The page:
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Will Greenblatt and Seana McKenna in Yaga at Toronto's Tarragon Theatre.Cylla von Tiedemann

  • Title Yaga
  • Written and directed by Kat Sandler
  • Genre Comedy
  • Actors Claire Armstrong, Will Greenblatt, Seana McKenna
  • Company and venue Tarragon Theatre
  • City Toronto
  • Year Runs to Sunday, Oct. 20
  • Rating: 3 stars


3 out of 4 stars

Take one wicked witch from Slavic folklore, add a feminist reappraisal, stir in the elements of a twisty, True Detective-style thriller and sprinkle liberally with laughs. Then grind it all up with a mortar and pestle and you have Kat Sandler’s Yaga.

Sandler’s new dark and devious comedy, opening the Tarragon’s season with ghoulish glee, is a contemporary take on Baba Yaga that more than gives the fabled crone her due. In case you’re not up on your Russian fairy tales, she’s the magical hag who lives in a hut supported by chicken legs and feasts on the bones of victims after pulverizing them with said mortar and pestle.

Here, she finds her descendant in Katherine, a 60-ish, cougar-ish professor of osteology at a small-town university. She’s a woman with a formidable intellect, a Slavic bloodline and a proclivity for young male students. She was recently interviewed by one of them – Henry, a nerd with a podcast and a serial-killer obsession – and now he’s mysteriously disappeared.

Trying to track down his whereabouts are Carson, a skeptical police detective, and her partner Rapp, a credulous private eye. But don’t be too sure about those Scully-and-Mulder stereotypes – Sandler uses them only to subvert them, just as she’s out to rip apart the old misogynistic conception of Baba Yaga and, by extension, all wicked witches.

Wait – I forgot a key ingredient in the Yaga recipe: Seana McKenna. The always-bold classical actress (lately seen playing Julius Caesar at Stratford and Lear in Toronto) has taken a detour into new-play territory to portray Sandler’s Baba avatars. That is, Katherine, but also Katherine’s elderly Ukrainian-immigrant mother Yelena, the local “witch,” who can cure various ills using what one of the dim-bulb townies cheerfully refers to as “nature-pathy.”

McKenna tackles the roles – and several other minor ones – with wit and zest. Sandler’s play is about the empowerment of older women, and she walks the talk by creating characters for the actress that are, in the case of Katherine, smart, insouciant and sexy, and, in that of Yelena, shrewd and surprisingly randy.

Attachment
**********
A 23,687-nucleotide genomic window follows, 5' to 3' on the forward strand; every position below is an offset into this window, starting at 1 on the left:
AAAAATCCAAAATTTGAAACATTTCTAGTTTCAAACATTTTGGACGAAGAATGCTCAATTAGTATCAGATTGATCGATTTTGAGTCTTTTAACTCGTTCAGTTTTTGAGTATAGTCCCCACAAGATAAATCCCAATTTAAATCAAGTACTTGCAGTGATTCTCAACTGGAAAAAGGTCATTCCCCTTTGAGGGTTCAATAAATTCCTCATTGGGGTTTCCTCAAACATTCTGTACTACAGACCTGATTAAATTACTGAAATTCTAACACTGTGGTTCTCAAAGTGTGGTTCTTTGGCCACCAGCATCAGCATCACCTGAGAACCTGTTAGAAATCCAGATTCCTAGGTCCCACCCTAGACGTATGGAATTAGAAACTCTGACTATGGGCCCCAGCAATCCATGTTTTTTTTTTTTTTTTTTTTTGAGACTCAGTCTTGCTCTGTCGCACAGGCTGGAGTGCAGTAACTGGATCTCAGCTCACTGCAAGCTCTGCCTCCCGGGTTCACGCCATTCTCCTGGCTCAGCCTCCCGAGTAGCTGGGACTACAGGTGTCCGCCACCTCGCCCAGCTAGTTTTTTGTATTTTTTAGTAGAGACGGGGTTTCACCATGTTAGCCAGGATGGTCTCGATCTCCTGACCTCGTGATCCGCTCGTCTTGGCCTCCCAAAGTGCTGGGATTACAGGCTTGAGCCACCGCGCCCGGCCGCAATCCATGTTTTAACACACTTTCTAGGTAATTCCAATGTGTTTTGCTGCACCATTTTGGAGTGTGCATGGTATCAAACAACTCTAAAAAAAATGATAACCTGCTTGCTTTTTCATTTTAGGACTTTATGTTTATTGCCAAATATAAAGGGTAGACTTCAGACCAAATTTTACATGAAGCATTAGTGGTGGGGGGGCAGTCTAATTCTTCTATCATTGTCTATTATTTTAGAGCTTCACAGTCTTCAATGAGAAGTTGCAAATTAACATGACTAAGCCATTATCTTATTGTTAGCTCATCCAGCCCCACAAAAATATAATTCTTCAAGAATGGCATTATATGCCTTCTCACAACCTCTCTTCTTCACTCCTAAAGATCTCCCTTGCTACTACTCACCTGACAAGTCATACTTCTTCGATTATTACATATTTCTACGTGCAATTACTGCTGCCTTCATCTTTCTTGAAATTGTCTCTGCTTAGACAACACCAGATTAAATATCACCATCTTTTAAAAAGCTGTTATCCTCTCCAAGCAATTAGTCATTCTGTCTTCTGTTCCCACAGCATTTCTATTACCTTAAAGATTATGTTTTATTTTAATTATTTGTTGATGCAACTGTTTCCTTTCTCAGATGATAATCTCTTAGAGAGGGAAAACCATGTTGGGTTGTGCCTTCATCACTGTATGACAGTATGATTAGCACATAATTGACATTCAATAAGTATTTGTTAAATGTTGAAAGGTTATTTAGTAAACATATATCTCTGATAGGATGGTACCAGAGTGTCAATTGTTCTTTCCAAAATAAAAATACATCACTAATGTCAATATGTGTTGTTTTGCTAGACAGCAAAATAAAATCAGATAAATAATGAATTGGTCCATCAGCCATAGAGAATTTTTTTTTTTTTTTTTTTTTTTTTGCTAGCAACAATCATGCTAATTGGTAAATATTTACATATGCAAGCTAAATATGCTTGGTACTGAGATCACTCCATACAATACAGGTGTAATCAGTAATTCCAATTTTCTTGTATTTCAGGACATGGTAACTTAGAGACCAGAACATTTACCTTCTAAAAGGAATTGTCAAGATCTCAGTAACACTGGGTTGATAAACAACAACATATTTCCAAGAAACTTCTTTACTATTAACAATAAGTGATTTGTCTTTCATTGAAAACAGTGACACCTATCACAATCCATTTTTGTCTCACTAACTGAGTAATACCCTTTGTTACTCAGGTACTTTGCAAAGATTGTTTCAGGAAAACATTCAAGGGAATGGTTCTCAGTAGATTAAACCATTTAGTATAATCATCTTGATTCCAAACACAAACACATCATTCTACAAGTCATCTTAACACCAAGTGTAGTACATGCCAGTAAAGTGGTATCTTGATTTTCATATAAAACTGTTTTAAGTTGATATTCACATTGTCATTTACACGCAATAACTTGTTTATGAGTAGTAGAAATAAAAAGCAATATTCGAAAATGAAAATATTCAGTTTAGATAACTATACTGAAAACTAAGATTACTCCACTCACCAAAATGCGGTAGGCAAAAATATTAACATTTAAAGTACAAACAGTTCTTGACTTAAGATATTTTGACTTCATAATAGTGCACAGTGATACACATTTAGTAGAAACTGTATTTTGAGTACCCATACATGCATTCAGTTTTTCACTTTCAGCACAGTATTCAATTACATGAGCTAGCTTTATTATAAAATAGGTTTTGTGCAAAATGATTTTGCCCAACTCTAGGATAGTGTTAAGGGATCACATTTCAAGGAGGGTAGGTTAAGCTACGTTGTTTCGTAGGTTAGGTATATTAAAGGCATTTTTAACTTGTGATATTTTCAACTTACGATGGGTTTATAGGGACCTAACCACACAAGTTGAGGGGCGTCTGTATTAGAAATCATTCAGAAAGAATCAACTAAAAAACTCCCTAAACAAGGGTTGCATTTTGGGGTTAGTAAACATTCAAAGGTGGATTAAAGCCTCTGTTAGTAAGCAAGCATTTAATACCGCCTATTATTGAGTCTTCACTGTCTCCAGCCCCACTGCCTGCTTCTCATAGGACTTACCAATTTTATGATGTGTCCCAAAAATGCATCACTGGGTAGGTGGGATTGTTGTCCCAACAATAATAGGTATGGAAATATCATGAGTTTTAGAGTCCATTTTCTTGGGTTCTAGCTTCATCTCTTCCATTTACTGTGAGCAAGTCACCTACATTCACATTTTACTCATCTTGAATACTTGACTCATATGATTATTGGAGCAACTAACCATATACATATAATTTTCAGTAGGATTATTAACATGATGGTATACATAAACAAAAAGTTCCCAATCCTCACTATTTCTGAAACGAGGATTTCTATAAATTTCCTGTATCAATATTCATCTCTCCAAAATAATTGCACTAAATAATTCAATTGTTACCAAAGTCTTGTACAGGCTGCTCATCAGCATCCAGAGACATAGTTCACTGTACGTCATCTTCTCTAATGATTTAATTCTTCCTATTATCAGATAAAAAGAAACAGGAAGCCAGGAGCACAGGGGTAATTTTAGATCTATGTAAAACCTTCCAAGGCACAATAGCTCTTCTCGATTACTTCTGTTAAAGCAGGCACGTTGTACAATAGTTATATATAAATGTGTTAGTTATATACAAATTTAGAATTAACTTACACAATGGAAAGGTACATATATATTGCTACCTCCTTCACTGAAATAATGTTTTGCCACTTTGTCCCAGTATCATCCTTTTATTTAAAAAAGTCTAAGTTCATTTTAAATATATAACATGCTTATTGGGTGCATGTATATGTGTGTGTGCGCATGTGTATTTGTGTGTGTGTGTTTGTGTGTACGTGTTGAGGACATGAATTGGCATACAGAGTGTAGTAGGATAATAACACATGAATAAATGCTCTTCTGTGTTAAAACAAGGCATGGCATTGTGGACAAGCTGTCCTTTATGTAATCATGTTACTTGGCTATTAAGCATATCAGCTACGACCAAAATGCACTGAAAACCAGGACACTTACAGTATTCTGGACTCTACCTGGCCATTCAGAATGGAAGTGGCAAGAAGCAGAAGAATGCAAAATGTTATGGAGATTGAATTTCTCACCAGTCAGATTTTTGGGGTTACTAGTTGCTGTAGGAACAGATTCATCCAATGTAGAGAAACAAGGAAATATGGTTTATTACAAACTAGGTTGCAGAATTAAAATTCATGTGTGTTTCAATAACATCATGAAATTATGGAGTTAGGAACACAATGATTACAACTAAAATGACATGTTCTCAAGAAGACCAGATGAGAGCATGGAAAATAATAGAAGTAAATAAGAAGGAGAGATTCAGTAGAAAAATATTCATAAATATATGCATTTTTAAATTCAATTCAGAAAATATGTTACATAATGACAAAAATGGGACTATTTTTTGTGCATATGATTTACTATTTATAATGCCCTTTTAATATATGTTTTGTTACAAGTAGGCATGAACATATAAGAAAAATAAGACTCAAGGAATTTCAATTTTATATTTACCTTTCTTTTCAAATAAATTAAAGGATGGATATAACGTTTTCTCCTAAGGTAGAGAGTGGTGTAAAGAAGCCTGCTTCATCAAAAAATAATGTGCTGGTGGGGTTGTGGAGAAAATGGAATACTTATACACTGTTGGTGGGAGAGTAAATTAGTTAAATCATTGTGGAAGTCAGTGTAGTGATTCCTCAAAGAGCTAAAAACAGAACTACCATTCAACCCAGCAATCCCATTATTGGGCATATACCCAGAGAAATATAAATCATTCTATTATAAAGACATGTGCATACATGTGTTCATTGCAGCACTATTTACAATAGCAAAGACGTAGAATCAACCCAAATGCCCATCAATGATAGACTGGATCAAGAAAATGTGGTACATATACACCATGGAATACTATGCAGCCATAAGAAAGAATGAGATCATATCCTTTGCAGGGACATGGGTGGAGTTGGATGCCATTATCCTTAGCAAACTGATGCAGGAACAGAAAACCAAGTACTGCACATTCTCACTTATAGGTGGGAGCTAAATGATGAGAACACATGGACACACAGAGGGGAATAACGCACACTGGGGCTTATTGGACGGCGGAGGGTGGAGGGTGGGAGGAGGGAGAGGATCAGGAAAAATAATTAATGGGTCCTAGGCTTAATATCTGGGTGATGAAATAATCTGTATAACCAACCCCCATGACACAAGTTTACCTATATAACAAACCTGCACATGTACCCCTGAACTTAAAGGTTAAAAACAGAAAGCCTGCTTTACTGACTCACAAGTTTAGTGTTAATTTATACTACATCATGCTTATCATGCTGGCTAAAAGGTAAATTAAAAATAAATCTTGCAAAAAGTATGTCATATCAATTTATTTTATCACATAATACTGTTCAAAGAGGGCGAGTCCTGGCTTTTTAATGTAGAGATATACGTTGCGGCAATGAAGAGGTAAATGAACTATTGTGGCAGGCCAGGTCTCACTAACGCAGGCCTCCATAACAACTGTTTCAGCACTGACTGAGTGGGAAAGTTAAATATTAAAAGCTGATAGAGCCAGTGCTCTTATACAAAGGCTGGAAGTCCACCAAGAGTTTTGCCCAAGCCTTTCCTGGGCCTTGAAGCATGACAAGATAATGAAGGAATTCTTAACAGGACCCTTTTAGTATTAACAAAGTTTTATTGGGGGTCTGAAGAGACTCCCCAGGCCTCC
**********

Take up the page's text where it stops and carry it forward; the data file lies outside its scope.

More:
But Sandler, as both playwright and director, hasn’t made this a star vehicle. McKenna shares the stage equally with capable young actors Claire Armstrong and Will Greenblatt, who play Carson and Rapp, respectively, as well as other characters. Greenblatt toggles between Rapp, who starts off as a bit of a jerk, and Henry, who at first seems an endearing goofball – what with that yellow Pokémon cap and all – but as things progress, turns out to be a much bigger jerk, to say the least. Armstrong alternates between likable Carson and Henry’s angry ex-girlfriend, but these characters, too, are not who they seem to be.

Sandler, that erstwhile dynamo of the indie scene who has written and staged (so the program notes remind us) 16 plays in eight years, has developed breathtaking skills. Her plot is a cunning labyrinth, and her dialogue crackles. (One of her favourite themes, a comical fixation on language, is carried over from her previous Tarragon play, Mustard.) Always plugged into pop culture, she writes with the enthusiasm of someone who binge-watches police procedurals.

She’s also keen on delivering an apologia for Baba Yaga and other female fairy-tale villains, which she does via a series of monologues spoken by a Russian-accented McKenna, presumably as Yaga herself. These interludes, with their academic flavour, might have been better integrated had they been framed as lectures delivered by Katherine to her class.

Like all good fairy tales, Yaga takes us into the woods, to a cabin where Henry – and possibly others – may have met a gruesome demise. Joanna Yu’s set is a tree-fringed forest clearing, lit for maximum gloomy effect by Jennifer Lennon, while Christopher Ross-Ewart tingles our spines with his musical score.

By the time we get there, the play has touched upon sexual abuse and acquired the shape of a revenge fantasy, but it still hasn’t lost its dark laughter. Sandler has triumphantly reclaimed the evil-woman myth. Move over, Wicked and Maleficent, and welcome Yaga to the sisterhood.

Yaga continues to Oct. 20. (

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